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InfiniBand makes a comeback

Engenio will unveil today the first storage array to offer native InfiniBand support promising users high-speed connectivity without the complexity of Fibre Channel.

If you're a high-performance storage user, this is your week. Engenio Information Technologies Inc. will unveil the industry's first storage array that supports native InfiniBand connectivity, at the Supercomputing show in Seattle.

A technology in search of a market in 2001, InfiniBand peaked before anyone had any use for the high-speed interconnect. But today Wall Street banks, universities and other organizations running large server farms are already using the technology to connect processor nodes together.

"The next logical step is to connect storage over InfiniBand to these server farms," said Steve Gardner, director of product marketing at Engenio. "InfiniBand had a near-death experience as a storage interconnect, but as Linux clusters have taken hold, it has begun to see some light."

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Engenio's OEM partners Silicon Graphics Inc. and Verari Systems Inc. will announce products based on the new InfiniBand system this week. Pricing was unavailable at press time, but is expected to be competitive with Fibre Channel, Engenio officials said.

The new product is based on Engenio's 4 Gbps Fibre Channel, dual-controller system, the 6998. The controller has a flexible host interface module that now supports InfiniBand. Engenio is using an InfiniBand host channel adaptor from Mellanox Technologies Ltd. that has two front-end InfiniBand ports.

Originally developed by the InfiniBand Trade Association, InfiniBand supports low latency serial input/output between servers and storage devices within a fabric. By design, InfiniBand fabrics have the potential to perform better and to be more interoperable, reliable and scalable than existing technologies, according to advocates of the technology.

Aimed at users with transaction-heavy networks, InfiniBand is already hitting 20 Gbps in new Double Data Rate equipment, leaving Fibre Channel, at 4 Gbps, in the dust. Engenio's system currently supports 10 Gbps data rates. "We're definitely looking at this for storage," said Robert Mowles, storage administrator at JP Morgan Chase & Co. This year the bank replaced a supercomputer and a mixture of high-end servers with a 4000-processor grid of low-end servers connected by InfiniBand.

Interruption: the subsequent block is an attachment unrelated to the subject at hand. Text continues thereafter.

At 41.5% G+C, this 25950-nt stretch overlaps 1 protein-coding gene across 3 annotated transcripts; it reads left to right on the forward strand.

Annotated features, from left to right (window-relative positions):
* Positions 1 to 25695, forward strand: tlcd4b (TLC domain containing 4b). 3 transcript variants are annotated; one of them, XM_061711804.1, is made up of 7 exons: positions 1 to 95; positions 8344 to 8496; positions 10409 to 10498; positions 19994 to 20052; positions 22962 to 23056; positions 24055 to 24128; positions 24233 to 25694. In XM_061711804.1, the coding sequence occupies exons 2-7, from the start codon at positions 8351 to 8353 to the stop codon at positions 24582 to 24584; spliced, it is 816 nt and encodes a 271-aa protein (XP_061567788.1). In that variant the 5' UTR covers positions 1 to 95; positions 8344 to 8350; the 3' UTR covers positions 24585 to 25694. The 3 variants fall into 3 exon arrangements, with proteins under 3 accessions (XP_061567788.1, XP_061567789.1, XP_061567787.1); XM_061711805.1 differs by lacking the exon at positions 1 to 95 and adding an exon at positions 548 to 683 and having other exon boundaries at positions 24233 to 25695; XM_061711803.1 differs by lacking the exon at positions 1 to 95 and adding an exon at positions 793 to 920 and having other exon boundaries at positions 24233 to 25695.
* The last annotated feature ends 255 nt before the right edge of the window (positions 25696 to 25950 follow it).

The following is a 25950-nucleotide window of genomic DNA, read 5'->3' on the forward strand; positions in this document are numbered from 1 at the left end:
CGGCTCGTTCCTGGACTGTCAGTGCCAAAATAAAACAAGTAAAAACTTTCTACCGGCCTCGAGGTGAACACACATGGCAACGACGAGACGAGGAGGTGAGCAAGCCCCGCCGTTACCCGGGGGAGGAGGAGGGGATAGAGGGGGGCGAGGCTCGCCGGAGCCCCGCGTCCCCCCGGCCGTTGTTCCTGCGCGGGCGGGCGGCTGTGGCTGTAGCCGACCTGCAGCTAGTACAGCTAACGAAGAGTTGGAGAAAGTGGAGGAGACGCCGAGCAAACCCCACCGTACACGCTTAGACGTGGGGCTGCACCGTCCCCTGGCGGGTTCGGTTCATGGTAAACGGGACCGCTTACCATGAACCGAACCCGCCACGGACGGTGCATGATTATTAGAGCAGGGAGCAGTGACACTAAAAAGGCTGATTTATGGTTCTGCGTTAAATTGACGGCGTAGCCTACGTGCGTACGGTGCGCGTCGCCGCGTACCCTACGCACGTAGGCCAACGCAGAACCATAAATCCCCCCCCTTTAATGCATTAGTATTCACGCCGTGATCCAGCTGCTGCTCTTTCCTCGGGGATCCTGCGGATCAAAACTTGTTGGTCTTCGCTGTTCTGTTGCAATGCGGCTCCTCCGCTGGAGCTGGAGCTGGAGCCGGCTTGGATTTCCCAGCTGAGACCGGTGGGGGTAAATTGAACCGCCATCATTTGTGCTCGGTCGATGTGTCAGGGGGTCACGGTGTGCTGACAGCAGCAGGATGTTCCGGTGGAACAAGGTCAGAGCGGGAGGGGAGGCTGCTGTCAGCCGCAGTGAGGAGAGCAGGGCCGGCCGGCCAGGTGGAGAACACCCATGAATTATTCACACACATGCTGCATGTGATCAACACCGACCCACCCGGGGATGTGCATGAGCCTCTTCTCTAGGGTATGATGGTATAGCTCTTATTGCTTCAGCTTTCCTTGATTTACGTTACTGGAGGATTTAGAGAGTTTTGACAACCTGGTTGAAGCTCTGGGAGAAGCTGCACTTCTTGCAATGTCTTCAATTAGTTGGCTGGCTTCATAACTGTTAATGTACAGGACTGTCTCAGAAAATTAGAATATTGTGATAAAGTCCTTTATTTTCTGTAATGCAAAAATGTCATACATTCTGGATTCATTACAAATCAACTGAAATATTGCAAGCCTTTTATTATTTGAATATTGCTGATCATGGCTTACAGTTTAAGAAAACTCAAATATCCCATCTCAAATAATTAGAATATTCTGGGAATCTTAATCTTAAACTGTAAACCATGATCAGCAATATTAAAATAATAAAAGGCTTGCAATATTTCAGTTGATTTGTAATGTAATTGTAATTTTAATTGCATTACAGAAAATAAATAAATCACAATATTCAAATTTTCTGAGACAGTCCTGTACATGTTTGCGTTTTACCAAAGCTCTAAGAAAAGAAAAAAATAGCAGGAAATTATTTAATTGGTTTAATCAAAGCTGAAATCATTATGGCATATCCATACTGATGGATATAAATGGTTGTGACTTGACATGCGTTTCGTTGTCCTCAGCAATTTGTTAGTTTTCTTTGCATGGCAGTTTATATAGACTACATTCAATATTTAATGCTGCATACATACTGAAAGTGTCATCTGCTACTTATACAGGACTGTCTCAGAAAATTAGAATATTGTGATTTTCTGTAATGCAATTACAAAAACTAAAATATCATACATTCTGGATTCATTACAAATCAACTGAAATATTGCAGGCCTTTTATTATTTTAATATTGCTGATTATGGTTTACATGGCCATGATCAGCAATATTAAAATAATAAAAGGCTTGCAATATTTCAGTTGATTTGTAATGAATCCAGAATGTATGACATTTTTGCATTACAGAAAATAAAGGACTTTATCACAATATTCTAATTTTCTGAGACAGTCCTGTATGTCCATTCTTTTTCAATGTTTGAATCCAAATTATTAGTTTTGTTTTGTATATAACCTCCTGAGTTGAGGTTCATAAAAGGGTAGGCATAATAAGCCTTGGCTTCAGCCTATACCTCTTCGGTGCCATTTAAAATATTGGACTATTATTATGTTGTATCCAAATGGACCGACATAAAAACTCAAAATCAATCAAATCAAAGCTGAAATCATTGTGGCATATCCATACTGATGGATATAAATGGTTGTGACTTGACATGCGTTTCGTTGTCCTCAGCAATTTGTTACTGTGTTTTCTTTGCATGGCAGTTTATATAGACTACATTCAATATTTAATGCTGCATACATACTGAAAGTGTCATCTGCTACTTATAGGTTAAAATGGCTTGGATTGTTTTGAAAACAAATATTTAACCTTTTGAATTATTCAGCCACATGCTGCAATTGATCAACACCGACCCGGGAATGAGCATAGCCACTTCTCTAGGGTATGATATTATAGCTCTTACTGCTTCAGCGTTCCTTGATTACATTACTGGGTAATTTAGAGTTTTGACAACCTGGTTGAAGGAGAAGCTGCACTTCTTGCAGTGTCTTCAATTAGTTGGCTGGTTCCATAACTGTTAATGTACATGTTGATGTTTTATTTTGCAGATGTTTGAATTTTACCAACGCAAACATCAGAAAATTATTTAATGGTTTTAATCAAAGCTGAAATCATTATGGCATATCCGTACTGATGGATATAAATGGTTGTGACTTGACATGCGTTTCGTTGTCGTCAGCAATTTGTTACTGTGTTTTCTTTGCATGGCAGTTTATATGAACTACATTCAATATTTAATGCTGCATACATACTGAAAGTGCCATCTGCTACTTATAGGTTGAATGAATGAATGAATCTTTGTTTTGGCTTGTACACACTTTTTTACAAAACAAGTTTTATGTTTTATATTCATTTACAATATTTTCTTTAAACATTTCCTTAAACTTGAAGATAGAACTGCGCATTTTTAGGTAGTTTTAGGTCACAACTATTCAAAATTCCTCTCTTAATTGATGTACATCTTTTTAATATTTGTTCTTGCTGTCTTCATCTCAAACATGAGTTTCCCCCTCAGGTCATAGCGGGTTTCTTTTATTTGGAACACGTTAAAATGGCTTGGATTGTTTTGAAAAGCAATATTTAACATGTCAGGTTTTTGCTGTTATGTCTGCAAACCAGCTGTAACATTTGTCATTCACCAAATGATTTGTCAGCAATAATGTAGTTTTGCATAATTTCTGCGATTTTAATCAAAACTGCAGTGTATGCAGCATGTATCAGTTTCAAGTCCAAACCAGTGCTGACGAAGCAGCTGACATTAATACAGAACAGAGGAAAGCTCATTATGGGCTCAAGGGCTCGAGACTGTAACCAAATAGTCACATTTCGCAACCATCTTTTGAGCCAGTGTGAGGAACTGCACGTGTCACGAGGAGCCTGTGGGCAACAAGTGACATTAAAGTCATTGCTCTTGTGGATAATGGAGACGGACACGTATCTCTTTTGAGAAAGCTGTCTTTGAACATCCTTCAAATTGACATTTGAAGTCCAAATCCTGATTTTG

Engenio's Gardner said Cisco Systems Inc. "cranked up interest in InfiniBand" when it acquired InfiniBand switch maker TopSpin Communications for $250 million in April. Cisco plans to build networks connecting Fibre Channel, Ethernet and InfiniBand switches through the TopSpin Server Fabric Switch InfiniBand-to-Ethernet and InfiniBand-to-Fibre Channel gateways. TopSpin's Vframe virtualization software would then manage this as one single network.

If Cisco's vision sounds a little far fetched, that's because InfiniBand is largely limited to high-performance computing environments today. Most users at the Storage Decisions show in Las Vegas last week were unaware of InfiniBand and some had never even heard of it. It's also worth noting that InfiniBand does not work over distance yet, which could limit its potential as a mainstream technology.

Obsidian Research Corp., based in Canada, is working on fixing this problem. The startup's two-port, 1U box called the Longbow XR, encapsulates InfiniBand traffic in a variety of WAN links. The technology promises to link large clusters across geographic distances over existing networks. It's one to watch, analysts say.

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